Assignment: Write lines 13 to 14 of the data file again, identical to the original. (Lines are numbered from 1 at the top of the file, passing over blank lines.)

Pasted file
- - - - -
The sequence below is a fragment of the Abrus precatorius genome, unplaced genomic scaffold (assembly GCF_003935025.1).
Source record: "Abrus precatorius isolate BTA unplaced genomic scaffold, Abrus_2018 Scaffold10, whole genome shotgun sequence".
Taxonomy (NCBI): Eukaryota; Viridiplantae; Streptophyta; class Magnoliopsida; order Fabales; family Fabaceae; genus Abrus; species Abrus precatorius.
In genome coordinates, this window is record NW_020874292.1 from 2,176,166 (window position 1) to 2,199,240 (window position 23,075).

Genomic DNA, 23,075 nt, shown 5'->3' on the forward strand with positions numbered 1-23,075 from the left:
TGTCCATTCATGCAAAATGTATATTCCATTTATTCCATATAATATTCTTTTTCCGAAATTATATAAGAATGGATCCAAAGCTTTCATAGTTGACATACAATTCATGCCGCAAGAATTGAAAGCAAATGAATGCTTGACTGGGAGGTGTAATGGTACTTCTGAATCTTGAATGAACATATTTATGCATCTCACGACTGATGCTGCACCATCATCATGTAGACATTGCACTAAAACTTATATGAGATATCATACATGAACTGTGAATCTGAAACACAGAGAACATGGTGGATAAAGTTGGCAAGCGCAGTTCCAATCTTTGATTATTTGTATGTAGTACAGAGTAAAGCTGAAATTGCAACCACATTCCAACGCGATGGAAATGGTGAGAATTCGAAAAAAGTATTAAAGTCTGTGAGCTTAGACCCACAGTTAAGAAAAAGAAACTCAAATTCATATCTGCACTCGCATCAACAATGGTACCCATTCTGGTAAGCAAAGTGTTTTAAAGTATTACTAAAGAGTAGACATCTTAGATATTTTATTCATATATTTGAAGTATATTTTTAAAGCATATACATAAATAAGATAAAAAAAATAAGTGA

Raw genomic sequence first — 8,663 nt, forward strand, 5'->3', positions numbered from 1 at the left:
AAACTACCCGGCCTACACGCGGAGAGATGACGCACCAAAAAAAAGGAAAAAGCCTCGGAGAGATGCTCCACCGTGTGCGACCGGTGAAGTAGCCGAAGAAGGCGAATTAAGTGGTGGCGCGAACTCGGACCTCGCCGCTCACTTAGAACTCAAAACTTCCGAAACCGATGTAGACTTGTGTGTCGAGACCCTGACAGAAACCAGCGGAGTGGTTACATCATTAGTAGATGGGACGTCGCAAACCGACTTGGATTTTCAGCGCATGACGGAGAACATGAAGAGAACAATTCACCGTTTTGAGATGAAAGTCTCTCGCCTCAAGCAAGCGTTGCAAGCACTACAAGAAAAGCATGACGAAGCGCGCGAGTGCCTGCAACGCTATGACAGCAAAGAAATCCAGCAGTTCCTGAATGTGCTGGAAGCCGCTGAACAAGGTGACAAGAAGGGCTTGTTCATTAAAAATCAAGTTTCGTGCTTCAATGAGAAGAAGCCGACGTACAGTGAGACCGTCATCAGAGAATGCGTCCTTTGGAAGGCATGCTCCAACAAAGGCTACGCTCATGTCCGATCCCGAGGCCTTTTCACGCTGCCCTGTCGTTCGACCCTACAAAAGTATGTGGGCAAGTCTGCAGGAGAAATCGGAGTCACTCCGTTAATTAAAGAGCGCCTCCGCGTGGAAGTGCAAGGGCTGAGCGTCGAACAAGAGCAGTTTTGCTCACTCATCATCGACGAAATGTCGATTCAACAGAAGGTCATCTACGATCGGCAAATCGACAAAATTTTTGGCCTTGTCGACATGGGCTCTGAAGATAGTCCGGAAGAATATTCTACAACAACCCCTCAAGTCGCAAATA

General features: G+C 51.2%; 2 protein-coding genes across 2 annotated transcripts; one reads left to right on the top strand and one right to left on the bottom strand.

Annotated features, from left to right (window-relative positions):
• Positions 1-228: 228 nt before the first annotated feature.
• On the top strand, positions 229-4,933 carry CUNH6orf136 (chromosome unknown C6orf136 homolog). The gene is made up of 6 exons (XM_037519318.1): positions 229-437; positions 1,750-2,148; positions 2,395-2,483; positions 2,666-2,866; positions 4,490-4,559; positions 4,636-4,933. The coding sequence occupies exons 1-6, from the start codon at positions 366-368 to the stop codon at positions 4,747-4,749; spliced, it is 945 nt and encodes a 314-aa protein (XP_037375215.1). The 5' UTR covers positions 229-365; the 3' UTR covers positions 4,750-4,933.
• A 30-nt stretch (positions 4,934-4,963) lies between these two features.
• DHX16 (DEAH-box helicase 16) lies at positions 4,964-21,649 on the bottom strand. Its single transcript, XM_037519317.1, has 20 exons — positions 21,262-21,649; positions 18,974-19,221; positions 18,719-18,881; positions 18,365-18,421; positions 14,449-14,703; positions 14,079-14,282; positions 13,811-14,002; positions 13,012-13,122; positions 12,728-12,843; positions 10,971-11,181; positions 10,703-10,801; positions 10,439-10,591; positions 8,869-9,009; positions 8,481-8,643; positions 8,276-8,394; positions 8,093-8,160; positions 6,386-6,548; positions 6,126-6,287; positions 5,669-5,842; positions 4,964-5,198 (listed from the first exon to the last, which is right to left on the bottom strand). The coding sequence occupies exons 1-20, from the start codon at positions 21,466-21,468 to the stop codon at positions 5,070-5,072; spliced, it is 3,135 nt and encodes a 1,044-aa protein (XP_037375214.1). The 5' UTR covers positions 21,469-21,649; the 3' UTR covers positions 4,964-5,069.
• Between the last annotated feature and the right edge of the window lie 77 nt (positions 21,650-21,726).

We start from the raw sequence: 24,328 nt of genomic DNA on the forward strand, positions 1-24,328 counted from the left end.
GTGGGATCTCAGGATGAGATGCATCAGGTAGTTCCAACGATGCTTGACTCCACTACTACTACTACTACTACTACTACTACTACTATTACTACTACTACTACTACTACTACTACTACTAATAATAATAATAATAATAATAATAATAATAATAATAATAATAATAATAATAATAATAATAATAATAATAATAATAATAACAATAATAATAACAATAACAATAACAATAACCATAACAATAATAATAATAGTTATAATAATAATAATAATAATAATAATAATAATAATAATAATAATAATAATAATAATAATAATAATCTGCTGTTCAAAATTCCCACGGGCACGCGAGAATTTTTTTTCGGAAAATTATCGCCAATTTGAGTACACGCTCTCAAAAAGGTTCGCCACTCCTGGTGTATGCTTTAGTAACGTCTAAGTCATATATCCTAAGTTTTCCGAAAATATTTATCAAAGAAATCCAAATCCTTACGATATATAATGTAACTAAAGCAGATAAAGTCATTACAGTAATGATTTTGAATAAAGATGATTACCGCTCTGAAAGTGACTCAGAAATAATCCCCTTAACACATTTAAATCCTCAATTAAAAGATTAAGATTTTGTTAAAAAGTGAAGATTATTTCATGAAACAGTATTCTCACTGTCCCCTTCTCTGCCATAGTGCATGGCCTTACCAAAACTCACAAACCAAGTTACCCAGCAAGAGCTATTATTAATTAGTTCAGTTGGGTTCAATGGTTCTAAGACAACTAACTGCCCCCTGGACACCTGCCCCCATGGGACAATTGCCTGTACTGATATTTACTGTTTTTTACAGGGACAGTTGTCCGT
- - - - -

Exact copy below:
• A 30-nt stretch (positions 4,934-4,963) lies between these two features.
• DHX16 (DEAH-box helicase 16) lies at positions 4,964-21,649 on the bottom strand. Its single transcript, XM_037519317.1, has 20 exons — positions 21,262-21,649; positions 18,974-19,221; positions 18,719-18,881; positions 18,365-18,421; positions 14,449-14,703; positions 14,079-14,282; positions 13,811-14,002; positions 13,012-13,122; positions 12,728-12,843; positions 10,971-11,181; positions 10,703-10,801; positions 10,439-10,591; positions 8,869-9,009; positions 8,481-8,643; positions 8,276-8,394; positions 8,093-8,160; positions 6,386-6,548; positions 6,126-6,287; positions 5,669-5,842; positions 4,964-5,198 (listed from the first exon to the last, which is right to left on the bottom strand). The coding sequence occupies exons 1-20, from the start codon at positions 21,466-21,468 to the stop codon at positions 5,070-5,072; spliced, it is 3,135 nt and encodes a 1,044-aa protein (XP_037375214.1). The 5' UTR covers positions 21,469-21,649; the 3' UTR covers positions 4,964-5,069.